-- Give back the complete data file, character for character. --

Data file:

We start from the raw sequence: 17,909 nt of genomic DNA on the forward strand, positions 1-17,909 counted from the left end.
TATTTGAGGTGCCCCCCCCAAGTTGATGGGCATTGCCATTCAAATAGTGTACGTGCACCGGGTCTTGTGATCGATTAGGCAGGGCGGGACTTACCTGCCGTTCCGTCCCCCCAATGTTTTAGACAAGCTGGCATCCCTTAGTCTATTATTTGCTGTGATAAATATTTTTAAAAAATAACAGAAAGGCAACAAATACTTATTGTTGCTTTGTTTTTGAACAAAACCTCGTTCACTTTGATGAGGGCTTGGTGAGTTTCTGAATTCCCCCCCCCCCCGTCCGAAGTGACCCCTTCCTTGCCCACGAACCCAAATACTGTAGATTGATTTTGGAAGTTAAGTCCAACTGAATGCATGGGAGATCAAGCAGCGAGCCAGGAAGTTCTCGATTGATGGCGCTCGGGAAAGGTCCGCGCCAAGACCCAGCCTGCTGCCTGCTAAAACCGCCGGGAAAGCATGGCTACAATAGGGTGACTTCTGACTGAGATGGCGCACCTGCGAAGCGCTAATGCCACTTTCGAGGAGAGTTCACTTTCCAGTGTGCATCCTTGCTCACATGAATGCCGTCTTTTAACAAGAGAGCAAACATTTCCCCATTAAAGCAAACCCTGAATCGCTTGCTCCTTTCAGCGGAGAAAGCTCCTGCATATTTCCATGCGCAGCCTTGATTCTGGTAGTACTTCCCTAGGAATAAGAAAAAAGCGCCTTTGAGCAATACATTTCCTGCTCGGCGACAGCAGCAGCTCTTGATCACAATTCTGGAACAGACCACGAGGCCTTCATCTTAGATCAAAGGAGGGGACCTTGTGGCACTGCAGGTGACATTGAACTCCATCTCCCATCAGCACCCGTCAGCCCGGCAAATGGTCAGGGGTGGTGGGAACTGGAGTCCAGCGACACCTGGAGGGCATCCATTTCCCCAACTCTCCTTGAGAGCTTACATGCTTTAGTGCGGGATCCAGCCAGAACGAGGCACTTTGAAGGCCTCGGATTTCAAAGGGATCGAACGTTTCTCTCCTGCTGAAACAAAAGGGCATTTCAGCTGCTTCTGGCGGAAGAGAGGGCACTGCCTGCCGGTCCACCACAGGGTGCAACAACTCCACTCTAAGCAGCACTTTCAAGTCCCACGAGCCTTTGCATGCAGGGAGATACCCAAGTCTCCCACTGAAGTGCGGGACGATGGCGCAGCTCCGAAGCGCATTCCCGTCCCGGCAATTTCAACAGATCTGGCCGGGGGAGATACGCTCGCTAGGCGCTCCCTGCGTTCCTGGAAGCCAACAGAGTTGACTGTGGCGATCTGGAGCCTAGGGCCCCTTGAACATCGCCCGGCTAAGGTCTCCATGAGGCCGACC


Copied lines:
We start from the raw sequence: 17,909 nt of genomic DNA on the forward strand, positions 1-17,909 counted from the left end.
TATTTGAGGTGCCCCCCCCAAGTTGATGGGCATTGCCATTCAAATAGTGTACGTGCACCGGGTCTTGTGATCGATTAGGCAGGGCGGGACTTACCTGCCGTTCCGTCCCCCCAATGTTTTAGACAAGCTGGCATCCCTTAGTCTATTATTTGCTGTGATAAATATTTTTAAAAAATAACAGAAAGGCAACAAATACTTATTGTTGCTTTGTTTTTGAACAAAACCTCGTTCACTTTGATGAGGGCTTGGTGAGTTTCTGAATTCCCCCCCCCCCCGTCCGAAGTGACCCCTTCCTTGCCCACGAACCCAAATACTGTAGATTGATTTTGGAAGTTAAGTCCAACTGAATGCATGGGAGATCAAGCAGCGAGCCAGGAAGTTCTCGATTGATGGCGCTCGGGAAAGGTCCGCGCCAAGACCCAGCCTGCTGCCTGCTAAAACCGCCGGGAAAGCATGGCTACAATAGGGTGACTTCTGACTGAGATGGCGCACCTGCGAAGCGCTAATGCCACTTTCGAGGAGAGTTCACTTTCCAGTGTGCATCCTTGCTCACATGAATGCCGTCTTTTAACAAGAGAGCAAACATTTCCCCATTAAAGCAAACCCTGAATCGCTTGCTCCTTTCAGCGGAGAAAGCTCCTGCATATTTCCATGCGCAGCCTTGATTCTGGTAGTACTTCCCTAGGAATAAGAAAAAAGCGCCTTTGAGCAATACATTTCCTGCTCGGCGACAGCAGCAGCTCTTGATCACAATTCTGGAACAGACCACGAGGCCTTCATCTTAGATCAAAGGAGGGGACCTTGTGGCACTGCAGGTGACATTGAACTCCATCTCCCATCAGCACCCGTCAGCCCGGCAAATGGTCAGGGGTGGTGGGAACTGGAGTCCAGCGACACCTGGAGGGCATCCATTTCCCCAACTCTCCTTGAGAGCTTACATGCTTTAGTGCGGGATCCAGCCAGAACGAGGCACTTTGAAGGCCTCGGATTTCAAAGGGATCGAACGTTTCTCTCCTGCTGAAACAAAAGGGCATTTCAGCTGCTTCTGGCGGAAGAGAGGGCACTGCCTGCCGGTCCACCACAGGGTGCAACAACTCCACTCTAAGCAGCACTTTCAAGTCCCACGAGCCTTTGCATGCAGGGAGATACCCAAGTCTCCCACTGAAGTGCGGGACGATGGCGCAGCTCCGAAGCGCATTCCCGTCCCGGCAATTTCAACAGATCTGGCCGGGGGAGATACGCTCGCTAGGCGCTCCCTGCGTTCCTGGAAGCCAACAGAGTTGACTGTGGCGATCTGGAGCCTAGGGCCCCTTGAACATCGCCCGGCTAAGGTCTCCATGAGGCCGACC